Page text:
Brushing Off My Knitting Needles

I’ve brushed off my knitting needles and am attempting to knit my first sweater! Not just any sweater, though, this sweater pattern is from 1917.

“Knitted sweater of Angorina” from the Star Needlework Journal 1917.

This most recently started project has me going in a slightly different direction than in my previous knitting adventures. I taught myself how to knit in college (it was a popular thing lots of my friends and I did). I would often knit in class (and I had awesome professors who realized that I actually paid more attention while I was knitting because it kept my brain engaged during lectures and discussions). Mostly I knit scarves… so many, in fact, that I ran out of people to give them to. Then I started on afghans and pillows. I loved to figure out complicated patterns and cabling… But I never could figure out how to knit in the round (to make hats and such) and I never wanted to deal with sizing and non-rectangular patterns to create a sweater. I’ve since been taught how to knit in the round, though I haven’t tried it yet, but this is my first attempt at a sweater!

I decided to knit a sweater for an event I’m likely to attend in November for which we’ll be wearing WWI era clothes. That’s what sparked my interest in looking for knitting patterns from that period. I found the pattern I’m using through Ravelry, but in searching the internet for other patterns I came across other resources for period knitting that I’ve included at the end of this post. I also came across a pattern for a 1922 sweater that I’m hoping to try eventually (and assuming this one isn’t a complete failure!). It’s a more complicated pattern that uses two colors, so that will be new and exciting… some day.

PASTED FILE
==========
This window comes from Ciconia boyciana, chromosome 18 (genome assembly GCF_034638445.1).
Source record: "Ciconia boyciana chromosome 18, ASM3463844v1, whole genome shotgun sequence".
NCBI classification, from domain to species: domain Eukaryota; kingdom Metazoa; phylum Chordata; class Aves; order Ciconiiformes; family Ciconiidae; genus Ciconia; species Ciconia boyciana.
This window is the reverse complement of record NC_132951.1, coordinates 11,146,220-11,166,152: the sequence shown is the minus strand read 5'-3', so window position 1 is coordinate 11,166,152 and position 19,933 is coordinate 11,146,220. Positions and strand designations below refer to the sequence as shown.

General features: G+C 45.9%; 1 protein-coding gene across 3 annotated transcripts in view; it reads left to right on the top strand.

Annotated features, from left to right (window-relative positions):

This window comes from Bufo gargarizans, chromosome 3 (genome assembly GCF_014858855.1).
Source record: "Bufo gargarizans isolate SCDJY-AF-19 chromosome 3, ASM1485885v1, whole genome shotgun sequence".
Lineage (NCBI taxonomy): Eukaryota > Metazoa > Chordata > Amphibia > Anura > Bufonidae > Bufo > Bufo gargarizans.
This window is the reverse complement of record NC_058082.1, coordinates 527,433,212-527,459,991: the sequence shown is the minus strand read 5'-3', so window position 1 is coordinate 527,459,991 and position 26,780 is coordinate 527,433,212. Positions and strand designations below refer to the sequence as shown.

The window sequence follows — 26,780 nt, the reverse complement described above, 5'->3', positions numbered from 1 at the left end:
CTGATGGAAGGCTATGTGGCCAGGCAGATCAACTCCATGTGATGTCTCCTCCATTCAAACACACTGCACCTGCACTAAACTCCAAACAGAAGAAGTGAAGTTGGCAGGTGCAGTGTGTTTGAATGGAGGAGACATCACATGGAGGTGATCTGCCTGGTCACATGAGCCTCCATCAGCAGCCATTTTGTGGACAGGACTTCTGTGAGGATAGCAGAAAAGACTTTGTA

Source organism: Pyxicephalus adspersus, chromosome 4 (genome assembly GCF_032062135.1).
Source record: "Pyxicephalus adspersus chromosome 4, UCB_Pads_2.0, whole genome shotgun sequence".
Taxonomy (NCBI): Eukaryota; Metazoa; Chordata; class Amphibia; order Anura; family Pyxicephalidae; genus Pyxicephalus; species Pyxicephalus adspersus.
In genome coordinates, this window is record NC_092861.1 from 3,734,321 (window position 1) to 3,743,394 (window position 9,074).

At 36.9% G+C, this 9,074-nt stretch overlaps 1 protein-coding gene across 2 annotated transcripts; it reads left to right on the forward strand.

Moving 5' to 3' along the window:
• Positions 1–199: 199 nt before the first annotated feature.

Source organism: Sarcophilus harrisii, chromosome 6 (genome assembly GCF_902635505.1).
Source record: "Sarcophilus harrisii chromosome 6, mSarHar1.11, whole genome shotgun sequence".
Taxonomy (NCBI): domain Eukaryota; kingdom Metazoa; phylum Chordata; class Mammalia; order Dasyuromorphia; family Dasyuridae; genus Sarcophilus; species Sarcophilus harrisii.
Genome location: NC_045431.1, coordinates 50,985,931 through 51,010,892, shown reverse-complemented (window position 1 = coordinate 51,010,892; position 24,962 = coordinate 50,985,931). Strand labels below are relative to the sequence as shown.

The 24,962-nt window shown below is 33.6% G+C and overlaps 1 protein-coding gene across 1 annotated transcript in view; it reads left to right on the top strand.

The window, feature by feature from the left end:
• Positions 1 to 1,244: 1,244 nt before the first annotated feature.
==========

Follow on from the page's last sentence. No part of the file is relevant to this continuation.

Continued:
I was further spurred on my knitting mission by coming across knitting needles and skeins of yarn for 50 cents in the bargain attic at our local fabric store. The yarn is a lovely cream color and super soft. I’m guessing it’s acrylic, but it had no label and I haven’t bothered burn testing it, so I’m not certain of the fiber content. I figured that for about $3 I could take a chance on knitting a sweater. If it works out I can always buy more expensive (or normally priced, haha) yarn later and make another sweater. Oh, and did I mention that the pattern I’m using is free??? Love that price!

Here’s my progress so far:

The back of the sweater. I’ve still got about 6″ to go, but you can see that it’s starting to look like something!
Here’s a close up of the basket weave pattern. It’s just knits and purls in sets of 5 stitches.

I’ve been  knitting rather than sewing for the last week or so and it has been a nice change, plus it’s really neat to see the sweater starting to turn into something. As I get further I’ll post more about my progress.

Here are some other early 20th century knitting pattern sources I came across: (a history of knitting related to WWI, specifically in Washington State: it’s quite interesting!) (links to vintage knitting patterns from the 1900s-1950s) (vintage 20th century sweater patterns: looks like mostly 1930s-1960s patterns but they don’t have dates, just images) (has a variety of patterns from WWI and WWII)

Oh hey, and wordpress just reminded me that this is my 200th post on this blog! That’s pretty exciting!

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